Sunday, September 27, 2009


I woke up to a chilling news today. Typhoon (Ondoy) hit my home country (Philippines) in such rage and fury unequalled for the last several years. As of this writing, death toll is continually rising as rescuers began to reach submerged places, thousands more were rendered homeless and injured.

The images on tv and you tube were truly heart-wrenching: a couple whisked away by a sudden gush of water, a man desperately holding on to a coconut branch hanging loose from the trunk, cars tumbling against each other in the midst of the flood, rescuers braving the cold and the rains to bring people stranded in a roof down to a safer area, a mother and child walking from roof to roof, trying to maintain their balance lest they tumble towards the neck-deep waters below.

As I started watching the searing images, my vision started to blur and my lips became numb in anguish. My sister and her family live in Marikina – the city that was hardest hit by the typhoon. Fatalities continue to be reported round the clock. Since her place is located right in the middle of the city – I knew they could be right into the center of the flood. What if ......what if?

It is so debilitating to watch something happening right before your eyes but you are helpless to do anything about it. The feeling was beyond description –the knowledge that they are out there in the flood – helpless, hungry, cold – and there’s nothing I can do about it.

As usual, I had to turn to my greatest SOURCE of comfort, my greatest HELP in moments like this.

But even as I said my word of prayer, I wished I could go back to sleep and realize that this was all but a DREAM.

Monday, September 14, 2009

Just Another Disposable Commodity

In Canada, if you're not satisfied with the product that you bought or the service that you received, you have money-back guarantee subject to certain conditions. For instance, you can return a party dress you wore the night before to a party (provided you keep the tags), claiming that it didn't fit you right. (I know a lot of people doing this sooo shamelessly!) Or you can claim for the current week's sale price of an item you bought at regular price the week before provided your receipts are intact.

The overriding principle behind all of these, is that the buyer has the right to demand value for his money. And rightfully so. You pay for the services that you think you deserve and the products that give you quality.

Sadly though, this same mindset about "value for money, quality-consciousness" has been stretched to the point that it now transcends the value given to relationships, specifically marriage.

A couple enters into marriage with the same "contract" or "rights entitlement" mentality. They wed with certain expectations from each other. And when, in the course of the relationship, the expectations are not met, they have an easy solution.

Terminate the contract, otherwise termed as divorce.

Marriage is seen only as one of those disposable commodities.

"I'll scratch your back, and you scratch mine. Now that you can't scratch mine anymore, what's the point of continuing the relationship?"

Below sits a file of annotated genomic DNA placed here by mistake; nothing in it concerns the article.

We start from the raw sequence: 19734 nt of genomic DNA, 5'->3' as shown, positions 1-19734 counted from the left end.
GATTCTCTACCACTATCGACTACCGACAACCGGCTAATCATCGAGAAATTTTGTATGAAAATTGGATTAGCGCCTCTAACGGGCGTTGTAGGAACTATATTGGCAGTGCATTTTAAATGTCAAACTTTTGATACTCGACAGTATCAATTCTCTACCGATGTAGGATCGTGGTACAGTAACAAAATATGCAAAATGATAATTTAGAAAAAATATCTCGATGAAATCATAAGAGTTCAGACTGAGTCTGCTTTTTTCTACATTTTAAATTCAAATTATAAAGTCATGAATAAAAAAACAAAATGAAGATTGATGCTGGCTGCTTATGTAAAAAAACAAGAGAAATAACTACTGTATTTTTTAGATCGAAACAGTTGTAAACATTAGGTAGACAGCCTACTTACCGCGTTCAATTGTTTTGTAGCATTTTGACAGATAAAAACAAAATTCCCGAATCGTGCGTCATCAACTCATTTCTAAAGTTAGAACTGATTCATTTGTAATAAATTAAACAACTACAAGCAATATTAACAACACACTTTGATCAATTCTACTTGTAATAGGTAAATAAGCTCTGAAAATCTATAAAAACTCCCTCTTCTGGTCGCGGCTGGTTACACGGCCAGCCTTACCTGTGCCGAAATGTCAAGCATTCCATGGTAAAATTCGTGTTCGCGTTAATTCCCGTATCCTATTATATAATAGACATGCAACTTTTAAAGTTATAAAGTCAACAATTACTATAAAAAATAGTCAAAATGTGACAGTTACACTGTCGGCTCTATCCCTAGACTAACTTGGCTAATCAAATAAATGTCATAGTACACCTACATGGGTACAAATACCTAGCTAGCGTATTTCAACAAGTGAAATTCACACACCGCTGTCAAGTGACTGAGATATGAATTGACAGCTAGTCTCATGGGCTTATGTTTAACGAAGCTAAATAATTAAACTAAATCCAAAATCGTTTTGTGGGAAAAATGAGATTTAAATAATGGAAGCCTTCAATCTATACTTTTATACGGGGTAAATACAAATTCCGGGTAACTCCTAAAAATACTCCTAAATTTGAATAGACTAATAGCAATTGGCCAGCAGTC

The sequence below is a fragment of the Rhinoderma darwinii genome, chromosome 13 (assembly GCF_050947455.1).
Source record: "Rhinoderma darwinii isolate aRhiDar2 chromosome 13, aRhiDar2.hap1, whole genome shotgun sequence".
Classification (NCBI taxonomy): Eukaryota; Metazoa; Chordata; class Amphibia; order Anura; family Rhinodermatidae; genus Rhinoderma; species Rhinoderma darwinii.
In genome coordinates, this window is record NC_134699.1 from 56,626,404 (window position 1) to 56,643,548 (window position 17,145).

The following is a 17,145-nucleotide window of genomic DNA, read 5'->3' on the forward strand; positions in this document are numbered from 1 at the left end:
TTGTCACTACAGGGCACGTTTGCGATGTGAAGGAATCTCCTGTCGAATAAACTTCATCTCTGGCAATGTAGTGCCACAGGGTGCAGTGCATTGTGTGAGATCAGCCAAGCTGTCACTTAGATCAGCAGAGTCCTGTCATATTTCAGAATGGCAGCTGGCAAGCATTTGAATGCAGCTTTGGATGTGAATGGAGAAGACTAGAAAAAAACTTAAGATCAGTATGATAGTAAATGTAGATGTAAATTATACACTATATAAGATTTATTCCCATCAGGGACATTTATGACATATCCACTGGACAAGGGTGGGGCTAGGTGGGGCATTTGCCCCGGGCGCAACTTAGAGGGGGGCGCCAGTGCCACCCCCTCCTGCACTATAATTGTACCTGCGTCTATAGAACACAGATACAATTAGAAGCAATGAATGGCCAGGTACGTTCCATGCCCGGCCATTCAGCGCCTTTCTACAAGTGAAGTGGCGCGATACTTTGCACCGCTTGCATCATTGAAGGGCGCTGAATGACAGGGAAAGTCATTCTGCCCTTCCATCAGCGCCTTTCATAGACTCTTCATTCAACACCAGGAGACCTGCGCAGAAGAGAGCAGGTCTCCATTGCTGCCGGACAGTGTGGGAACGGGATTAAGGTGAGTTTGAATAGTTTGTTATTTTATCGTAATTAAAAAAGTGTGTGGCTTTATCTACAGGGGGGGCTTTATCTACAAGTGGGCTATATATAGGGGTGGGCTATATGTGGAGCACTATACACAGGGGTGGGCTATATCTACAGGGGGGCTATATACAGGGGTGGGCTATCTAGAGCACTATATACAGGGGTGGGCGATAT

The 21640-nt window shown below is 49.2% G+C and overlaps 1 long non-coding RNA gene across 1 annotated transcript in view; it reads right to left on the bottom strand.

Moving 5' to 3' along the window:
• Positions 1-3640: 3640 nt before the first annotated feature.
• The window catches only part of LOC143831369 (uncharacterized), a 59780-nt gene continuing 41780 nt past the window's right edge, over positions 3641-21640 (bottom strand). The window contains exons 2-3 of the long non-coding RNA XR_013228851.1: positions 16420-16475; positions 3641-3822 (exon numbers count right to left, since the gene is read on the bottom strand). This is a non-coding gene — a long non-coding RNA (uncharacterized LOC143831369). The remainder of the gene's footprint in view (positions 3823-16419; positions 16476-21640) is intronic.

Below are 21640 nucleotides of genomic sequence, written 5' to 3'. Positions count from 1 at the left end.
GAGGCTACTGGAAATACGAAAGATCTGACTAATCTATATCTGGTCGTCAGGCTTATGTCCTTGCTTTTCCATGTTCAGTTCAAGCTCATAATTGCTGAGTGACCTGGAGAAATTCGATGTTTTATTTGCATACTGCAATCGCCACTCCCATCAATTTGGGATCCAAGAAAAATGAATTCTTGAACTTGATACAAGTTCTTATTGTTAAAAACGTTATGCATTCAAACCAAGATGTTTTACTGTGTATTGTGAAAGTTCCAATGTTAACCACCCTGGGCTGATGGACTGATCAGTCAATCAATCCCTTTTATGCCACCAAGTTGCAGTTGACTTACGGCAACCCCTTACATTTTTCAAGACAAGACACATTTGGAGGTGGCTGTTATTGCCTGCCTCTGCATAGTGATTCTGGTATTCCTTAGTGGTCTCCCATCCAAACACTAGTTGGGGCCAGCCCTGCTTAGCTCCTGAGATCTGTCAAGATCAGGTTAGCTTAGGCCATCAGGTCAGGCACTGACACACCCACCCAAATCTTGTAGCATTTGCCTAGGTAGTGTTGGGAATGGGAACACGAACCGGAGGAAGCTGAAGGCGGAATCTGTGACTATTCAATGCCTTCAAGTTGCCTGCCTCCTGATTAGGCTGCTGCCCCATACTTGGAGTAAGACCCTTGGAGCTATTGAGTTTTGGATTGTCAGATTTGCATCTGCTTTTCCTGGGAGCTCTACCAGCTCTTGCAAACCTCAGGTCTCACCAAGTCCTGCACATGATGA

"What we have is simply a legal contract, with each party having clear expectations from each other.

Easy way out. No strings attached. No need to work things out. No need to try harder or one more time.

Marriage is not seen as a covenant. God is out of the equation.

No wonder the children end up rebelling. Or drifting without a purpose. Or committing crimes at an early age. Or being left to the care of foster families. Or turning to drugs and crime. Or committing suicide.


P.s. I am not condoning abusive relationships, especially in cases where women are on the losing end. What I am referring to here are ordinary cases of incompatibility and individual differences.

Friday, September 4, 2009

Goodbye 2

After a week of back-breaking strut with the broom, vacuum cleaner, shampooer and every available cleaning gadget to clean-up our apartment, we officially turned-over our home for the last 18 months to our landlord last Monday, August 31.

As we walked away from the apartment, a surprising twinge of sadness clutched my heart. I looked back and surveyed the place for the last time, lingering my gaze in the patio and I recognized the feeling for what it was. We were parting with something that had become so much a part of ourselves.

Our stay in the apartment was rather brief, but it was laden with the best memories that characterized our first year of living as immigrants in this country that welcomed us with open arms. After all, the apartment was our first home in Canada, a silent witness to our early days of struggle and coping. Its bare walls had seen days of extreme emotions in a gamut - from euphoria to excitement to anticipation to frustration to doubt to hope then back to the cycle again.

If it could speak, it would tell a beautiful story that blends courage, hope and faith amidst adversity, uncertainty, and worry. If it could write, it would fashion an amazing narration of events and milestones that would prove that we are exactly in the place where we ought to be.

But like a book whose chapters have ended, we have to close the book and move on. It's time to read a new book.